Festival fever grips East Anglia as thousands seek escape from hassles of ‘atomised, digital world’
PUBLISHED: 17:33 30 September 2019 | UPDATED: 17:33 30 September 2019
Jamie Honeywood Archant Norwich Norfolk
The festival culture is on the rise in East Anglia, bringing with it a sense of community and wellbeing – and a shot in the arm for the regional economy, experts say.
Festival organisers are seeing an increase in the number of festivals held, with a bumper 600-plus events staged across Norfolk, Suffolk, Essex and Cambridgeshire in 2019.
These are having a significant impact on East Anglia's bottom line, as well as its culture and wellbeing, according to the East Anglian Festival Network (EAFN), whose members are due to hold their own get-together at The Apex in Bury St Edmunds today (Wednesday, October 2).
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Although there are no up-to-date figures to reflect their full economic impact, across the region in 2014, music festivals alone netted £273m, sustained 1,367 full-time jobs and attracted 194k people, according to a UK Music report.
This year, tens of thousands attended the Out There Festival of international circus, street arts, comedy and music in Great Yarmouth and the Sundown Festival at the Norfolk Showground - and around 85k people attended farming showcase the Royal Norfolk Show.
New festival First Light brought more than 10,000 people to Lowestoft, while the Aldeburgh Food and Drink Festival brought tens of thousands of people to the Suffolk coast at the end of September, and more than 90,000 attended the Suffolk Show at Trinity Park.
Meanwhile, a rich mix of theatre, art, comedy, cabaret, poetry, politics and dance at the Latitude festival brought tens of thousand of people to Henham, near Southwold.
University of East Anglia's Professor George McKay - an expert on music festivals and a member of the Film, Television & Media Studies department - pointed out that when festivals reached their first high in the 1960s and 1970s, they were "pretty uncomfortable places" and yet people flocked to them. They should have become a quaint memory, yet almost against the odds, they have survived.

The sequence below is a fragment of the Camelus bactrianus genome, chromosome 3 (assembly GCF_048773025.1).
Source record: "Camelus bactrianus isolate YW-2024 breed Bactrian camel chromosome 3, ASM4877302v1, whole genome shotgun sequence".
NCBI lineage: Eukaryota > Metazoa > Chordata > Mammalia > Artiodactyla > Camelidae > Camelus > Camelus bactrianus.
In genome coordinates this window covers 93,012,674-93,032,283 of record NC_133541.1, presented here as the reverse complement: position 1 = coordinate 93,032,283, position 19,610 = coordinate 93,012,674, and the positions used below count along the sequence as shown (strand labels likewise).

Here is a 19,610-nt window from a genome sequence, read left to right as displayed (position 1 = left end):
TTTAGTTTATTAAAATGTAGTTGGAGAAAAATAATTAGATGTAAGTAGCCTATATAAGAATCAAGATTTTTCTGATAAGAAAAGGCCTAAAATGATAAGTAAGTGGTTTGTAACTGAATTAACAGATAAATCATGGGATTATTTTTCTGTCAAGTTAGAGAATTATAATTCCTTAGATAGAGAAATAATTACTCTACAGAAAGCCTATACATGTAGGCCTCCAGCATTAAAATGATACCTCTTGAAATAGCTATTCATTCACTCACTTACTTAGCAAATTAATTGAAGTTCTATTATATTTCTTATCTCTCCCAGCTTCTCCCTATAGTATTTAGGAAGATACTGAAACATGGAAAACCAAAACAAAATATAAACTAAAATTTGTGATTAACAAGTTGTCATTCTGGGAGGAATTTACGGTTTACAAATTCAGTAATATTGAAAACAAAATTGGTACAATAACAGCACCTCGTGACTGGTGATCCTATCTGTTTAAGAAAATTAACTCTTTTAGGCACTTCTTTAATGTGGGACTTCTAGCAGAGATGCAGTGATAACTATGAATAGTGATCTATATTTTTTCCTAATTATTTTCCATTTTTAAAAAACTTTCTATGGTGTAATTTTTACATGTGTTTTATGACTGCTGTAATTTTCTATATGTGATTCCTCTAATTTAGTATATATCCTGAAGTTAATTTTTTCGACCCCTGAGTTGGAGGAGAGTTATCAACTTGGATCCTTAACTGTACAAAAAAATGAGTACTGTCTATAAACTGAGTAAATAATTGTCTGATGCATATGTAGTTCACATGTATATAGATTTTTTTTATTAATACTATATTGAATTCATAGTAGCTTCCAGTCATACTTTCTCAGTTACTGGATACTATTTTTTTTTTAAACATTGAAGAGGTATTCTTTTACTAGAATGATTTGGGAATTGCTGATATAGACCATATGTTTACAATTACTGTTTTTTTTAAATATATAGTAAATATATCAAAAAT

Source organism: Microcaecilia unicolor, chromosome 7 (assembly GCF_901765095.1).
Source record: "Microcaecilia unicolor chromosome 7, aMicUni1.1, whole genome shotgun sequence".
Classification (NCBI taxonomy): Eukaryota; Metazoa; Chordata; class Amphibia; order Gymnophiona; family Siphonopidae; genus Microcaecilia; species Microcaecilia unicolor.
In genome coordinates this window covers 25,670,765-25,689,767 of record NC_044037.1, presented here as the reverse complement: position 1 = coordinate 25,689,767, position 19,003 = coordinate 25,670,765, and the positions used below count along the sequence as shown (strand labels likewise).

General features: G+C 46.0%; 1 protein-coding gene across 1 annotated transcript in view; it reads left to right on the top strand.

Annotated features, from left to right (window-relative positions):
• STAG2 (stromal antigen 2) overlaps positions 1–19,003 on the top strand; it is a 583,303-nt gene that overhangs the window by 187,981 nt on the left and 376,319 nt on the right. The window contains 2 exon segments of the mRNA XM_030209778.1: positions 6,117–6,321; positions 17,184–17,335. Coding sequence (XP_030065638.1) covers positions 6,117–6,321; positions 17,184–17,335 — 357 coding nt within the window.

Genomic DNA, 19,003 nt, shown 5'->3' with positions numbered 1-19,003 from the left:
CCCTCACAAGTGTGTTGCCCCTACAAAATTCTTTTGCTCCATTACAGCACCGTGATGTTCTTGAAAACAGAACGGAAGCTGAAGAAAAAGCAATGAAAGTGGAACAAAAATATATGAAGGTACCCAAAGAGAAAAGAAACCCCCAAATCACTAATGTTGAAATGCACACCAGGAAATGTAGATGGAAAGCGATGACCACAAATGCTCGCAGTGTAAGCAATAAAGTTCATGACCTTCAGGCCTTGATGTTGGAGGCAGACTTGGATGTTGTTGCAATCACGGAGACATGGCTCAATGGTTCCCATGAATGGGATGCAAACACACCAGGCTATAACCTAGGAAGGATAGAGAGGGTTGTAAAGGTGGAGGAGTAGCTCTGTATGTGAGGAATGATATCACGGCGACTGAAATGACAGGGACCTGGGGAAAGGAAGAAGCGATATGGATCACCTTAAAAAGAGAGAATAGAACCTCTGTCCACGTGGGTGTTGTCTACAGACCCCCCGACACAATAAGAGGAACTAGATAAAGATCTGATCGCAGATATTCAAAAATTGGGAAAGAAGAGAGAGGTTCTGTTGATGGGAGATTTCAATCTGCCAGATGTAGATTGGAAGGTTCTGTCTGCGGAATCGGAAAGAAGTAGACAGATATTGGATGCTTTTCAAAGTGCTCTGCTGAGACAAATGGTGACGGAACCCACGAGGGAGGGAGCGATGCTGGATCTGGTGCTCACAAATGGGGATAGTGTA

Their continued attraction is partly down to escapism, a yearning to connect with the countryside and to envision a better world, as well as a desire to engage in an intense shared social experience, social experimentation, elements of counter-culture and even our sense of what it is to be English, he believes.
"It takes us away from our atomised, digital world," he said. "A festival is kind of a retreat from the everyday and we go somewhere to get away from the hassles of our daily lives."
It was also a way of engaging with "a pressing issue of our day" - the environment, he said, although ironically, a great deal of mess and destruction can be created by such events.
"Green field" festivals - which take place over more than one day and offer camping - enable festival-goers to lie on the ground at night time - an important part of re-engaging with our rural roots, he said.
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On the minus side, there were festivals which failed, or were hit by bad weather, and the decision to hold one was "a delicate balance". "It should not be entered into lightly," warned Professor McKay, who also tours as a double bass player with East Anglian folk group The Punch House Band in his spare time.
The professor, one of the speakers at the EAFN Show, which is sponsored by Ipswich-based generator hire firm Gofer and Eye-based PAC Wristbands, will be joined by Pete Waters, executive director at Visit East of England, who also believes that festivals' continuing draw is down to people's desire to come together.
The number of festivals in the region is growing, he said, as he predicted that the trend would continue.
"More and more people want experiential travel and to get to know local cultures and local people, and festivals are a great way of doing that. In a world of digital isolation, festivals are also way for people to come together, to share and be communal with like-minded people," he said.
There was also a big economic upside, as guest speaker Phillip Ainsworth, chief executive of Suffolk Show organiser the Suffolk Agricultural Association, pointed out. The Ipswich show alone brings "several millions" to the region, he said.
"As well as a positive economic benefit to the local economy, I believe the show has a very positive social benefit," he added.
Mostly people enjoyed other people's company, he said, but events such as the Suffolk Show play an important role in enabling people to socialise, have fun and learn something.
Lady Caroline Cranbrook, founder of the Aldeburgh Food and Drink Festival, which brings an estimated £2m or more to the local economy, said it had been "hugely successful" and very influential in getting other towns and villages to hold their own festivals, which is turn had encouraged more food and drink producers to emerge.
Stephanie Crowe, marketing and communications co-ordinator at the Norfolk Show, said it was worth around £20m to the East of England economy.
EAFN founder and show organiser Mike Wilson said the overall theme for the EAFN show this year was the positive impact that festivals have on the region's economy, culture and wellbeing.
"Our festivals have a significantly positive effect on East Anglia's social and cultural well-being and on our local economy," he added.
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